Beyond the Classroom

As a high school senior, Casey Wojtera '14 knew she wanted to pursue a major in the sciences, with the possibility of preparing for medical or veterinary school in the future. As she tried to decide where to go to college, Wojtera, of Radford, looked at several options, including two large public universities.

But it was the opportunity to participate in high-level scientific research through the Undergraduate Research Assistant Program (URAP) at Roanoke College that cinched her decision.

"URAP opens more doors in the end," says Wojtera, who is considering a major in biochemistry. "That's part of the reason I chose Roanoke, because they had one-on-one research opportunities that I couldn't get at the larger schools I looked at. I really value that at Roanoke, and it definitely swayed my decision."

URAP, a highly competitive program that rivals similar ones offered at nationally ranked colleges and universities, is one of many opportunities available for Roanoke students to engage in independent research projects and apply classroom lessons to real-world problems. The projects, available for all academic disciplines, allow students to make personal connections with the College through close collaboration with both faculty advisors and fellow students with similar interests. Students who are awarded a URAP position, available either as one-year awards or as projects renewable all four years, begin working on their projects upon enrollment and receive a $2,000 stipend each year.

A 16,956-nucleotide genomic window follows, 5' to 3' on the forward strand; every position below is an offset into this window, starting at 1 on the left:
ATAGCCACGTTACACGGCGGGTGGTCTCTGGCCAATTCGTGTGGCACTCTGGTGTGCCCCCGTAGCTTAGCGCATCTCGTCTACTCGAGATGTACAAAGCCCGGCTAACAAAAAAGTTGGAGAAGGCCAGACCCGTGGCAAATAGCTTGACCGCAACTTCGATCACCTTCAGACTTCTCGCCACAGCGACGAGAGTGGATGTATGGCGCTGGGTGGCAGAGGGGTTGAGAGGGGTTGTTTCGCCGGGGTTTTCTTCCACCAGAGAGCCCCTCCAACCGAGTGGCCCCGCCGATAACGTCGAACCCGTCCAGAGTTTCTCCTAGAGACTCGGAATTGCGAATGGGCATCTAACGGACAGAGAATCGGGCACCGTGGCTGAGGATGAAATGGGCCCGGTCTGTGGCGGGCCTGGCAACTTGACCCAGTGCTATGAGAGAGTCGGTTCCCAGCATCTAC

Another competitive choice is the Summer Scholars program, which supports 14 students each summer with $2,500 stipends, free rooms on campus and course credits in exchange for devoting at least eight weeks to their research. The Summer Scholars also must write a paper (or present a collection of creative works, in the case of fine arts) and present their final results in a special session held during Family Weekend each fall.

Olivia League '13 has been selected as the first Judge James C. Turk Summer Scholar, named for senior U.S. District Judge James C. Turk '49. The program allows qualified students to spend the summer conducting intensive, independent research on a topic involving law and politics.

League, who interned with the National Criminal Justice Association in D.C. as a Washington Semester Program student during the spring semester, will spend this summer researching and writing a paper on the impact of the Federal Sentencing Guidelines.